Furthermore, the 45-70 packs enough stopping power to put down the orneriest grizzly bear and even a cape buffalo with proper shot placement.
This is not to say that the 44-40 Winchester is an ineffective hunting round. Many hunters claim that the 44-40 has taken more whitetail than any other round, save the 30-30 Win.
However, the question of ethical hunting come up when considering hunting with the aged 44 WCF. The 44-40 lacks the kinetic energy that most hunters agree is the minimum for whitetail, which is 1,000 ft-lbs.
This is not to say that this is required, as many deer are felled at the hands of rimfire shooters every year. However, just because you CAN do something does not mean that it is the BEST option.
Taking an older Henry Iron Frame or Winchester Model 1873 chambered in 44-40 out into the deer stand has a certain mystique about it. Not only does hunting with an older cartridge offer more of a challenge, but it also gives a hunter a greater connection with their ancestors and those hunters who braved to uncharted territories of the Wild West.
However, with so many other great lever-action calibers available for deer hunting, it’s hard to justify using an underpowered round like the 44-40 on anything larger than coyotes. If you need a low recoil option for deer, lever guns chambered in 44 Magnum and 30-30 would make a better choice.
In a pinch or a SHTF scenario, sure the 44-40 will get the job done on a deer with proper shot placement. However, so long as society is still intact or you aren’t fighting for survival, the 44-40 just doesn’t have the stopping power needed to ethically harvest a whitetail.
The 45-70 is considerably more popular than the 44-40, meaning that there are many more ammo and rifle options available for the 45 70.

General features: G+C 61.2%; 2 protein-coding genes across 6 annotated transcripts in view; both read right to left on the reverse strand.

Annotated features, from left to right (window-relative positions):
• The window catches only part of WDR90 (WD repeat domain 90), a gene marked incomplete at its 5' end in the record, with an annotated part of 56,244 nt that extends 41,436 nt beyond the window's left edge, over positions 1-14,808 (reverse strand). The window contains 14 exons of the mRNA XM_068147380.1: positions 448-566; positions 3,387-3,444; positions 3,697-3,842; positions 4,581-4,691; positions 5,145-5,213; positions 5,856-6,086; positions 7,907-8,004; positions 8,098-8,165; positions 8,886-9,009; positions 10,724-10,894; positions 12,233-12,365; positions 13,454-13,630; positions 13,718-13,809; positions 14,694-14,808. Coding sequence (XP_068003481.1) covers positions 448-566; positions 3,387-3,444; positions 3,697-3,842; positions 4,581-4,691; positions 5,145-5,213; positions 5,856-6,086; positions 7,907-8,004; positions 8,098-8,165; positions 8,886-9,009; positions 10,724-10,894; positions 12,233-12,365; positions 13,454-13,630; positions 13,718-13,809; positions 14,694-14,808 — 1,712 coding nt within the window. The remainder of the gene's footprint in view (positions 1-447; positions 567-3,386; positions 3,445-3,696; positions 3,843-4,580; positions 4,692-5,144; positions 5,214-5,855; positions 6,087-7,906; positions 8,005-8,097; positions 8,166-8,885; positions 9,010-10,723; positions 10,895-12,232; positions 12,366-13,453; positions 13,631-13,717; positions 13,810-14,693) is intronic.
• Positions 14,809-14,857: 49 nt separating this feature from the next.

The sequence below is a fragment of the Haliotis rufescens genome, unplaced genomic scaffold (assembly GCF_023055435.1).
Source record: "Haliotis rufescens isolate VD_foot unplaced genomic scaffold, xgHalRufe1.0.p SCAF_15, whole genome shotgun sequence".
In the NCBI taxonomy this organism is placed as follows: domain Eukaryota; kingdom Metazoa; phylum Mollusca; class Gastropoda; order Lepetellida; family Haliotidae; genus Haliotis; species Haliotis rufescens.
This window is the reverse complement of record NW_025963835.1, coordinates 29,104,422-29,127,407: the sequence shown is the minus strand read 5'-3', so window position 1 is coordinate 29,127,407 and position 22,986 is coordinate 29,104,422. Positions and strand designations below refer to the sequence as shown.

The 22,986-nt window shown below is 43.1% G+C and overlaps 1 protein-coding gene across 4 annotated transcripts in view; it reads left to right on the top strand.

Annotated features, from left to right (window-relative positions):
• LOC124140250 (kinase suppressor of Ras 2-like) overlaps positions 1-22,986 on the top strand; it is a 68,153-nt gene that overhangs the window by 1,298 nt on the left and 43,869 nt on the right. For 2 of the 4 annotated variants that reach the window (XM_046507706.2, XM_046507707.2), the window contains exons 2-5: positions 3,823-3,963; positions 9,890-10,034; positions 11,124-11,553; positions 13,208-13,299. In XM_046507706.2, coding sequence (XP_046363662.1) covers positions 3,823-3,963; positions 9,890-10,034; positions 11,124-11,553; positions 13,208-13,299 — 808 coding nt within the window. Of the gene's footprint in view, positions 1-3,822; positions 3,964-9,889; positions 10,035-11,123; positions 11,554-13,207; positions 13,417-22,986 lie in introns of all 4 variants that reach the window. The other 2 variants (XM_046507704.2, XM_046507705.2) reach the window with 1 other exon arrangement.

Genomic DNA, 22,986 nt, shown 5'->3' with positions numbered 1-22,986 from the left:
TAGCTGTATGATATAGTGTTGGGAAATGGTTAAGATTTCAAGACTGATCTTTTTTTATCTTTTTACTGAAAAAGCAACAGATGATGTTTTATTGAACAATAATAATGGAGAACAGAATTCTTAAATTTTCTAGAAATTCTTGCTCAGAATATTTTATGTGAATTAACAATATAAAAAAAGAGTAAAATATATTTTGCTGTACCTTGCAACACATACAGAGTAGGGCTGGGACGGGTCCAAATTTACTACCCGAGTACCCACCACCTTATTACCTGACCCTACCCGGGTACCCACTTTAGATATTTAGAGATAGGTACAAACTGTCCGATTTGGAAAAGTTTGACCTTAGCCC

There is little question that the 45-70 Government is the second most popular black powder round on the market, surpassed only by the 45 Long Colt cartridge.
The strength of the 45-70’s cartridge case allowed it to transition from black powder to smokeless powder and jacketed bullets extremely smoothly. Furthermore, as metallurgy and firearm manufacturing techniques strengthened receivers, the power level of the 45 70 increased in kind.
This cannot be said of the 44-40, as older firearms lack the strength needed to fire hard cast or jacketed bullets, as doing so can create pressure spikes that these antiques cannot handle.
In addition, as time passed on and newer cartridges began to gain popularity, the 44-40 mostly fell by the wayside and became obsolete. It wasn’t until recently that the cowboy action shooting scene started to pick up the 44-40 and some interest in the cartridge was revitalized.
When it comes to ammo variety, the 45-70 claims nearly a 5:1 advantage over the 44-40.
All the major ammo manufacturers like Hornady, Federal, Winchester, Remington, Barnes, and Fiocchi have some variety of 45-70 available. Buffalo Bore in particular has multiple varieties of ammo for 45-70 Govt that cover the entire spectrum of pressures fired by 45 70 rifles.
For low pressure rounds or inexpensive plinking ammo, 45 70 will cost around $2.50/round while premium hunting ammo ranges between $3 and $6/round.
In contrast, there are only a few ammo manufacturers who currently offer factory ammo for 44-40. Hornady, Winchester, Magtech, Buffalo Bore, and Black Hills are the primary suppliers of ammo at the time of writing.
In terms of cost, Black Hills plinking ammo is the least expensive around $1.15/round while Buffalo Bore loads fetch prices closer to $3.25/round. This is not entirely unexpected as the 44-40 requires less raw materials to produce as it is smaller than the 45 70.
As both of these cartridges are rimmed, lever-action rifles are the primary firearm for both rounds. There are some single shot rifles available for 45-70, but in general a lever gun is your primary option.